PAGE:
Get In, We’re Going Shopping

These eco-friendly brands offer stylish décor options for every style.

This Netherlands-based brand is truly sustainable. Offering a wide range of home organizing and housekeeping products, Brabantia’s products are Cradle to Cradle Bronze Certified—this ensures that their products are made from materials that will not end up in a landfill. Designed to help you reduce your environmental impact, each of their stylish products will help streamline your day-to-day activities. Brabantia is available locally at bedbathandbeyond.com.

Known for its minimalistic vibe, Coyuchi’s textiles are Global Organic Textile Standard (GOTS) and Fairtrade-certified, ensuring your purchase is ethical and sustainable. A selection of Coyuchi products also raise funds for 1 Percent for Planet, a group of for-profit companies committed to donating to environmental causes. If prints are more your style, Plover Organic offers amazing GOTS certified options. Made using sustainable dyeing methods, Plover Organic’s line is also guaranteed to be free of harmful substances by Oeko-Tex’s Standard 100. If you’re looking for a one-of-a-kind look, check them out. Learn more at coyuchi.com and ploverorganic.com.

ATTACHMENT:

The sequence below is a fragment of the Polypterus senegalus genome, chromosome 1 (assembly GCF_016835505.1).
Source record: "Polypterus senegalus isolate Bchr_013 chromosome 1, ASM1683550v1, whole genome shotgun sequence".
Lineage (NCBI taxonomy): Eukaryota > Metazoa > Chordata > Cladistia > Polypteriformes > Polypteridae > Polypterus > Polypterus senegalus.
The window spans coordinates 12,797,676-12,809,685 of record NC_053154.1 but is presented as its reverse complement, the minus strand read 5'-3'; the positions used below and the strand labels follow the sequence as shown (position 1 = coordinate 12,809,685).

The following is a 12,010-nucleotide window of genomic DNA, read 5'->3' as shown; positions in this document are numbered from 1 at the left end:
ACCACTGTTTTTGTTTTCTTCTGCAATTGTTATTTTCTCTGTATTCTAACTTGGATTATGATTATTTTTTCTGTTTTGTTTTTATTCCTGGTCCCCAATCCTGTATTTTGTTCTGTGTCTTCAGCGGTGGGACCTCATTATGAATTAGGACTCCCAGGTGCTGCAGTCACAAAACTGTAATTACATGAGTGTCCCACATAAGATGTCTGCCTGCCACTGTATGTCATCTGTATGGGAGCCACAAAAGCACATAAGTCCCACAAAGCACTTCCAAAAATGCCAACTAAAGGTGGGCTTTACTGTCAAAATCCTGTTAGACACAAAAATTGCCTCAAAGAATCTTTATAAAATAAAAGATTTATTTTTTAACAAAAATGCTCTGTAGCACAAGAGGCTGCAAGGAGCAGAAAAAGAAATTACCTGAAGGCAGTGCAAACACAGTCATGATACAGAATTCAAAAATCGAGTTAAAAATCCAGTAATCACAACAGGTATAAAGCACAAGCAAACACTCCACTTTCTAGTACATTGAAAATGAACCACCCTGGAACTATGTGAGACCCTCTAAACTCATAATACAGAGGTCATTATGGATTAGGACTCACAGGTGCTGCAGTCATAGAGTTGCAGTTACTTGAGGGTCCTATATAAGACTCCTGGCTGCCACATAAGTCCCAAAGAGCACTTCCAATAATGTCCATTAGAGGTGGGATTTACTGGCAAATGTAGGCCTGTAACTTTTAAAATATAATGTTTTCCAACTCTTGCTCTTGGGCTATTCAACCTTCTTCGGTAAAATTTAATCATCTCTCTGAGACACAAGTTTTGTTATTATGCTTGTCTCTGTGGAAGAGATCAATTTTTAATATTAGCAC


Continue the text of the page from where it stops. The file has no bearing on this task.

Founding members of the Sustainable Furnishings Council, furniture manufacturers Mitchell Gold + Bob Williams are hyper-focused on sustainability. Made in the U.S., each of their pieces are free from fire retardant chemicals, made from sustainably-sourced domestic lumber, and are sealed with low VOC finishes. Though their products tend towards the higher end of pricing, each item is thoughtfully designed to stand the test of time—and the wear and tear of modern living. Learn more at mgbwhome.com.

Don’t overlook the opportunity to green up the little things in life! Made in California since 1948, Heath Ceramics is known for its tableware and tiles. They set out to go zero-waste in 2016 and have come very close to achieving their goal! They also curate a thoughtful selection of eco-friendly products from across the globe that meet their exacting standards for quality and sustainability. Viva Terra is another great option for eco-friendly décor. From recycled glass vases to hand-woven baskets, this sustainable brand is an ideal way to switch up your look. Learn more at heathceramics.com and vivaterra.com.